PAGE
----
Basic Approaches to Collecting
There are two basic approached to collecting art:
One, with your eyes—relying on your own instincts and judgment, and
Two, with your ears—relying on the advice of a few carefully selected dealers. Either approach is a legitimate one. Most successful collectors employ a combination of the two. The Best collector is an informed collector. Throughout a collector’s career, reading and constantly looking at art is essential in building an exceptional collection. Most people feel more comfortable going slowly at first.
- Spend time learning about art.
- Familiarize yourself with art terms, media and techniques.
Collecting Tips In collecting African-American Art, I generally look for works that document particular movements of trends in art that document different historical periods. This selection leads to a varied collection that includes both race and race less art.
To exhibit one or two pieces does not begin to tell a story. But a story movement begins to evolve when scores or hundreds of works are exhibited. Art, after all, is visual literature and often times speaks more powerful and with greater articulation than the best drama.
While the circumstances (of being under recognized) is unfortunate, perhaps for the black artist, the logical result of it all is that true genius is being overlooked and is available for purchase if you and only you follow your own drummer, trust your confidence and are willing to put your money on the line.
It is no longer enough to buy a work by an artist who happens to “draw well”—that is pedestrian and old hat. Technical ability is a given criterion. The designation “fine art” deserves to be reserved for works by artists with imagination, vision and innovation.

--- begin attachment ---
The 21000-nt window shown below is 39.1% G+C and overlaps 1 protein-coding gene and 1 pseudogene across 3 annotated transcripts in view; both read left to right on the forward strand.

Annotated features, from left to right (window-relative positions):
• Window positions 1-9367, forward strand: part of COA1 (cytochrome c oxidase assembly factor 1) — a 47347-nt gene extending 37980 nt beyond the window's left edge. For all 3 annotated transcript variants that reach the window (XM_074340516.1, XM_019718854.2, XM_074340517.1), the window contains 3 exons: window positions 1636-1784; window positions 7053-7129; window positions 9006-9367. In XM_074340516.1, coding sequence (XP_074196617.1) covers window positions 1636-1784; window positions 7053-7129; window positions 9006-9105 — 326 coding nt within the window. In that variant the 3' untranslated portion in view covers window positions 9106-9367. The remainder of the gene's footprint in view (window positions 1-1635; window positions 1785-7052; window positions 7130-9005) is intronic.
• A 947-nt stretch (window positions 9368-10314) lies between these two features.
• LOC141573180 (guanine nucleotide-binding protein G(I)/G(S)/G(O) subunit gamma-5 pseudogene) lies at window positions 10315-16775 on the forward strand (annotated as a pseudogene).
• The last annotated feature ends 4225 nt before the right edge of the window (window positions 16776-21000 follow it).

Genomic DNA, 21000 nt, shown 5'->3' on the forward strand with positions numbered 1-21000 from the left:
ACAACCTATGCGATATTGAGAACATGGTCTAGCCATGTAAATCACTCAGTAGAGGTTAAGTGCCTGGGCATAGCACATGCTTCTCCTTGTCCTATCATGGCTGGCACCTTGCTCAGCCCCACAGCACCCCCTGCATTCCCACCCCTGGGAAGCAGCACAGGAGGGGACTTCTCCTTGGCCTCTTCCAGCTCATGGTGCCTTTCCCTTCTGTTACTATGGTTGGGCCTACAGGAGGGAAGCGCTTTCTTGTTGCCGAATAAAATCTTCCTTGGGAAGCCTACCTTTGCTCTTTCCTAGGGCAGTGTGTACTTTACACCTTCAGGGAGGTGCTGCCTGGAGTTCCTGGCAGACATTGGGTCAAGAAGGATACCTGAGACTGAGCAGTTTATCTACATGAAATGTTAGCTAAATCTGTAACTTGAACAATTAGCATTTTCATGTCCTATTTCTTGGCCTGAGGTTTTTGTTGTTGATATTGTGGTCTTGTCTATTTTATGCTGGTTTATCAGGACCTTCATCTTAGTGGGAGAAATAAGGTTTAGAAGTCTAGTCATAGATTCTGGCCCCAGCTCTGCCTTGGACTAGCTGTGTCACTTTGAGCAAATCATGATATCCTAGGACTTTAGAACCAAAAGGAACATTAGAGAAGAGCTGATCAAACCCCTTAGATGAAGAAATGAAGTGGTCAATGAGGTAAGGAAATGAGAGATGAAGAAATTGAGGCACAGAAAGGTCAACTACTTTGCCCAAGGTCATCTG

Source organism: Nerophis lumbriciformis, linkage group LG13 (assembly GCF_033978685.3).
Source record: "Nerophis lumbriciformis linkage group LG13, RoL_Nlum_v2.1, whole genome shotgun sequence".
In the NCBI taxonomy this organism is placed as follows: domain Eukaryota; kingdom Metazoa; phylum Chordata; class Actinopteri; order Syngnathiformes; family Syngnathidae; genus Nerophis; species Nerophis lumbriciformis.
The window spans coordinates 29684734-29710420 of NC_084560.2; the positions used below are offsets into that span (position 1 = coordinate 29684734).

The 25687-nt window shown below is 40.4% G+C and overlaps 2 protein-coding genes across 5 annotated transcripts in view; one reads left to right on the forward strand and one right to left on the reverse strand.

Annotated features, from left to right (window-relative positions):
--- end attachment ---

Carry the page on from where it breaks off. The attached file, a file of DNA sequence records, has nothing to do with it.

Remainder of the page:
- Good collections take time
- Buy art that you like and within your means
- When starting with limited funds, buy contemporary that are now releasing new works. You may collect tomorrow’s masters.
- Remarques, Artist Proofs, Printers Proofs and Limited Edition Pieces will appreciate more than open edition pieces.
- The market and the going pieces for the art are dictated by supply and demand. The fewer the number of high demand pieces the more the appreciation.
- For more expensive pieces, most galleries offer installment payment plans. This allows you to lock in the price while it is still affordable.
- Gain knowledge about the demand and prices for the art you collect by visiting galleries and checking local newspapers for the art auctions particularly African-American art auctions.
ENJOY YOUR ART!…Enjoying your collection is what art is all about
Overdue Recognition Art Gallery
Like all collectables, proper handling of Fine Art is a must. Remember improper framing or storage can damage your work of arts.
Storing Unframed Art If you are not planning on framing your art immediately:
Always · Store in cool dry place
Store flat, if possible, between acid-free
Remove any tissue that does not have a waxy feel
Never · Store between cardboard. Remove any brown craft paper prints have been wrapped in.
Both are highly acidic and can yellow the prints rapidly.
Store in brown shipping tubes. If you have no other alternative to this, wrap entire outside
of piece with wax paper.
Proper Matting and Framing Improper matting or framing will cause damages to your art over time. Acids contained in certain framing materials can cause paper to turn brown, become brittle and eventually deteriorate.
Always · Use only acid-free matting mounting and backing boards.
Make certain your framer understands preservation framing.
Never · Allow a fine work of art to be permanently secured or mounted, Art needs to breathe.
Let glass come directly in contact with the surface of a piece of art, use matting or spacers
to keep the glass up This allows air space and avoids possible condensation.
Cut the paper or alter the original condition of artwork. Doing so may impact future value.
Even properly framed is susceptible to environmental conditions, Protect your investment by taking the following precautions: